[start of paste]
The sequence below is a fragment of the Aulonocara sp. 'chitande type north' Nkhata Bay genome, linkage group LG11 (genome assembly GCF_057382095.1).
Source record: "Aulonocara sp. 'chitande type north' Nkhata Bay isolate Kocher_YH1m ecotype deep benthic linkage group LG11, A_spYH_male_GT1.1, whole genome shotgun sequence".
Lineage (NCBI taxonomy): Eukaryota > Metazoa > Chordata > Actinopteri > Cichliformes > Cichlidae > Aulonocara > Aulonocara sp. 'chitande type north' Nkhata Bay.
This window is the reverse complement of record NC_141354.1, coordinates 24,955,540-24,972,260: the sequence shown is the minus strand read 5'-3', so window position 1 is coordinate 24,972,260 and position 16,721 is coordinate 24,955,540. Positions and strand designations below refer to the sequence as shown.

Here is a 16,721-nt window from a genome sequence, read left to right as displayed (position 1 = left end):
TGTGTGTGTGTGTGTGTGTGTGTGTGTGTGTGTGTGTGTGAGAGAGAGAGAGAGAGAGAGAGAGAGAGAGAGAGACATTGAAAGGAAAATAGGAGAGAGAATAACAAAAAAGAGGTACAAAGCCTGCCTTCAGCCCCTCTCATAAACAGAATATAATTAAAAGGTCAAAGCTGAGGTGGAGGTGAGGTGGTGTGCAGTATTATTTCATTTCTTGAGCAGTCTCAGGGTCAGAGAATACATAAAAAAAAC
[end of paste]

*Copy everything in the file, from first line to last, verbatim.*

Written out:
The sequence below is a fragment of the Aulonocara sp. 'chitande type north' Nkhata Bay genome, linkage group LG11 (genome assembly GCF_057382095.1).
Source record: "Aulonocara sp. 'chitande type north' Nkhata Bay isolate Kocher_YH1m ecotype deep benthic linkage group LG11, A_spYH_male_GT1.1, whole genome shotgun sequence".
Lineage (NCBI taxonomy): Eukaryota > Metazoa > Chordata > Actinopteri > Cichliformes > Cichlidae > Aulonocara > Aulonocara sp. 'chitande type north' Nkhata Bay.
This window is the reverse complement of record NC_141354.1, coordinates 24,955,540-24,972,260: the sequence shown is the minus strand read 5'-3', so window position 1 is coordinate 24,972,260 and position 16,721 is coordinate 24,955,540. Positions and strand designations below refer to the sequence as shown.

Here is a 16,721-nt window from a genome sequence, read left to right as displayed (position 1 = left end):
TGTGTGTGTGTGTGTGTGTGTGTGTGTGTGTGTGTGTGTGAGAGAGAGAGAGAGAGAGAGAGAGAGAGAGAGAGACATTGAAAGGAAAATAGGAGAGAGAATAACAAAAAAGAGGTACAAAGCCTGCCTTCAGCCCCTCTCATAAACAGAATATAATTAAAAGGTCAAAGCTGAGGTGGAGGTGAGGTGGTGTGCAGTATTATTTCATTTCTTGAGCAGTCTCAGGGTCAGAGAATACATAAAAAAAAC